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Bing Zhang

Professor of Biological Sciences
PhD, 1995 Cornell University

Office: 102 Tucker Hall
Phone: 573-884-6482
Additional: Website
Headshot of Bing Zhang


Research summary

Genetic dissection of synaptic plasticity, neural circuitry, and behavior in fruit flies

Research description

We are recruiting postdocs, graduate and undergraduate students, and lab technicians.
Please contact Dr. Zhang,

The human brain is noted for its highly complex structures and diverse functions, ranging from sensory perception to creativity. Extensive synaptic connectivity among neurons forms various neural circuits, which are thought to be key to the brain’s power. Malfunction of synapses or degeneration of circuits, however, is often the first sign of nervous system disorders.

My laboratory uses the fruit fly (Drosophila melanogaster) as a genetic organism to study the basic as well as the clinical aspects of the brain. At basic levels, we study the cellular and molecular mechanisms by which synapses form, develop, and function. The general strategy that we employ is to derive the in vivo role of a gene based on phenotypic analysis of mutant flies. Besides molecular genetics, we also use cell biology, electrophysiology and biochemistry to examine the function of the gene product and its signaling pathways.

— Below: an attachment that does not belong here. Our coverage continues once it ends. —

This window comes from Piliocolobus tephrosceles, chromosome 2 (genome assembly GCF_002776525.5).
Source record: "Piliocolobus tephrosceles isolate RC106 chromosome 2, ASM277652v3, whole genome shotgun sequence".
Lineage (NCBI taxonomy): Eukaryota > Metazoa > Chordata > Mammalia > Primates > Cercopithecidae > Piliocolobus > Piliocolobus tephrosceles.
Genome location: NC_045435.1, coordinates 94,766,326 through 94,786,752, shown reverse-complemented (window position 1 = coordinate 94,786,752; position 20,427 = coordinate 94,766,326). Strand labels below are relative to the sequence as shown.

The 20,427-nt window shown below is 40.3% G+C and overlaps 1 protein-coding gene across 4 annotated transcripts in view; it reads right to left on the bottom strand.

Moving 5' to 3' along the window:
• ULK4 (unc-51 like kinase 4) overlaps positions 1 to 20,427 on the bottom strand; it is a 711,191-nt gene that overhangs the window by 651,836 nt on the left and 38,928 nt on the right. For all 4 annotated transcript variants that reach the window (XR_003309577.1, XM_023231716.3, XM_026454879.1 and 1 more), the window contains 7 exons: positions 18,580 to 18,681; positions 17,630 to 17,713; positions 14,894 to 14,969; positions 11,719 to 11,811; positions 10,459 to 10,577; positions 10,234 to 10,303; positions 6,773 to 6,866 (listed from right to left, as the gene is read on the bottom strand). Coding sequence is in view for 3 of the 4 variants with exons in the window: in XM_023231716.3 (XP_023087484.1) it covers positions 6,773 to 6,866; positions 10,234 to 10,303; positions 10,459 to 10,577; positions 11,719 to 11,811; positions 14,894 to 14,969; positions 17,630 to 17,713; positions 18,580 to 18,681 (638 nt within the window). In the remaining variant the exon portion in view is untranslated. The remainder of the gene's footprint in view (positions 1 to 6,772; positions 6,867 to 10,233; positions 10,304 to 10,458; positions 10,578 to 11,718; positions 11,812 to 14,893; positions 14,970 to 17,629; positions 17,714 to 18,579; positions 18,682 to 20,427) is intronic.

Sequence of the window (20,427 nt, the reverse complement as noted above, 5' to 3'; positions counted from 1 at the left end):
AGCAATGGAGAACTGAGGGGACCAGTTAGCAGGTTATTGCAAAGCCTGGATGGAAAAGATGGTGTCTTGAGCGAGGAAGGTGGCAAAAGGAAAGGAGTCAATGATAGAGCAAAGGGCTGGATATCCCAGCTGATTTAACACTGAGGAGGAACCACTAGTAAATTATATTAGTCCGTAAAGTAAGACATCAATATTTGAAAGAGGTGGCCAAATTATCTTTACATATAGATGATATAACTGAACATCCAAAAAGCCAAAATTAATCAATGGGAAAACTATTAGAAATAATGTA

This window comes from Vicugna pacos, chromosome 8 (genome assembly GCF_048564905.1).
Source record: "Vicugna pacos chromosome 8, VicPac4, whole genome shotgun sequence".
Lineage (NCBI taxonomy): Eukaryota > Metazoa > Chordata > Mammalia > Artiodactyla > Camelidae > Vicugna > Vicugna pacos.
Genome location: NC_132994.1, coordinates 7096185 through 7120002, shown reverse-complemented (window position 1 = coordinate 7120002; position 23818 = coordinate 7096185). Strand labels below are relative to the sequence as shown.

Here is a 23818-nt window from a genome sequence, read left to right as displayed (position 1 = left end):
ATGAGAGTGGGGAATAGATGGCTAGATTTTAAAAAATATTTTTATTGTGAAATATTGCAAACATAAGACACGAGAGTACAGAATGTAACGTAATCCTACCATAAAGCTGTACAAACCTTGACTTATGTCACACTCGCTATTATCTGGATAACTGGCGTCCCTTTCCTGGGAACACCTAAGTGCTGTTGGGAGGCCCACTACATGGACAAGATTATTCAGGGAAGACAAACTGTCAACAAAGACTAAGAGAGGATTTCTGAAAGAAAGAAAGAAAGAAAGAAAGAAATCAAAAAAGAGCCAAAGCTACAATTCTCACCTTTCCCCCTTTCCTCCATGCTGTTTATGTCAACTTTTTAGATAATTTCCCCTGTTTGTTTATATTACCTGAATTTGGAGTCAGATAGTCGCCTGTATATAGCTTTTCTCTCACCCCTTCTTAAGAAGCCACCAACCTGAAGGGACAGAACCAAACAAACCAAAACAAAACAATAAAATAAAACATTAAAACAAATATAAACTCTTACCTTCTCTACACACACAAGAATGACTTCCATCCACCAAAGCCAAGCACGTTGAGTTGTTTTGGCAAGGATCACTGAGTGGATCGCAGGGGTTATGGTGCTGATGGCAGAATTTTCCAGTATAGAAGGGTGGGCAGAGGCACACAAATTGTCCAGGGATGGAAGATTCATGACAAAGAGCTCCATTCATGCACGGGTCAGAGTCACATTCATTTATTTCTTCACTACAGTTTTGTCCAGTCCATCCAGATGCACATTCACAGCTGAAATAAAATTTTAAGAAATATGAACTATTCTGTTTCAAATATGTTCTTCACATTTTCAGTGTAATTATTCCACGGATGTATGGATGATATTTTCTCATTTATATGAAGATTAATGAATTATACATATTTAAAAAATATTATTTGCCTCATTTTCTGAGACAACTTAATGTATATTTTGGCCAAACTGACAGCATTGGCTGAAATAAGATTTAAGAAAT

In addition, we use cutting-edge molecular genetic tools developed in my lab or elsewhere to map neural circuits underlying behaviors, with a goal to understand the neural substrate of behavior or misbehavior. A major focus in the lab now is to understand the contributions of glial cells (the other brain cells besides neurons) in neuronal circuitry formation and function.

To apply our skills and knowledge to understanding human diseases, we also use fruit flies to model neurological disorders, including Alzheimer’s, ALS, and Fragile-X syndrome. These studies have been valuable because the basic logics of brain structure and function and the biochemical pathways are relatively conserved from flies to humans.

Finally, my lab is interested in extending our genetic studies of the nervous system to a mammalian model organism (such as mouse). We believe this approach will further the understanding of shared mechanisms of neural development or diseases and facilitate therapeutic strategies for disease treatment.

Select Publications

Select Publications

M. Padash-Barmchi, M. Gilbert, M. Thomas, L. Banks, B. Zhang*, and Vanessa J. Auld* (2016). A Drosophila model of HPV E6-induced malignancy reveals essential roles for Magi and the insulin receptor. PLoS Pathogens 12(8):e1005789. doi: 10.1371/journal.ppat.1005789. *co-corresponding authors

Y.J. Kim, O. Igiesuorobo, C.I. Ramos, H. Bao, B. Zhang, and M. Serpe (2015). Prodomain removal enables neto to stabilize glutamate receptors at the Drosophila neuromuscular junction. PLoS Genetics 11:1-26.

B.N. Smith, A.M. Ghazanfari, R.A. Bohm, W.P. Welch, B. Zhang, and J.P. Masly (2015). A flippase-mediated GAL80/GAL4 intersectional resource for dissecting appendage development in Drosophila. G3: Genes, Genomes, Genetics 5:2105-2112.

L. Sivanantharajah and B. Zhang (2015). Current techniques for high-resolution mapping of behavioral circuits in Drosophila. J Comp Physiol A 201: 895-909.

C. M. Loya, E. M. McNeill, H. Bao, B. Zhang, and D. Van Vactor (2014). MiR-8 controls synapse structure by repression of the actin regulatorenabled. Development 141(9):1864-74.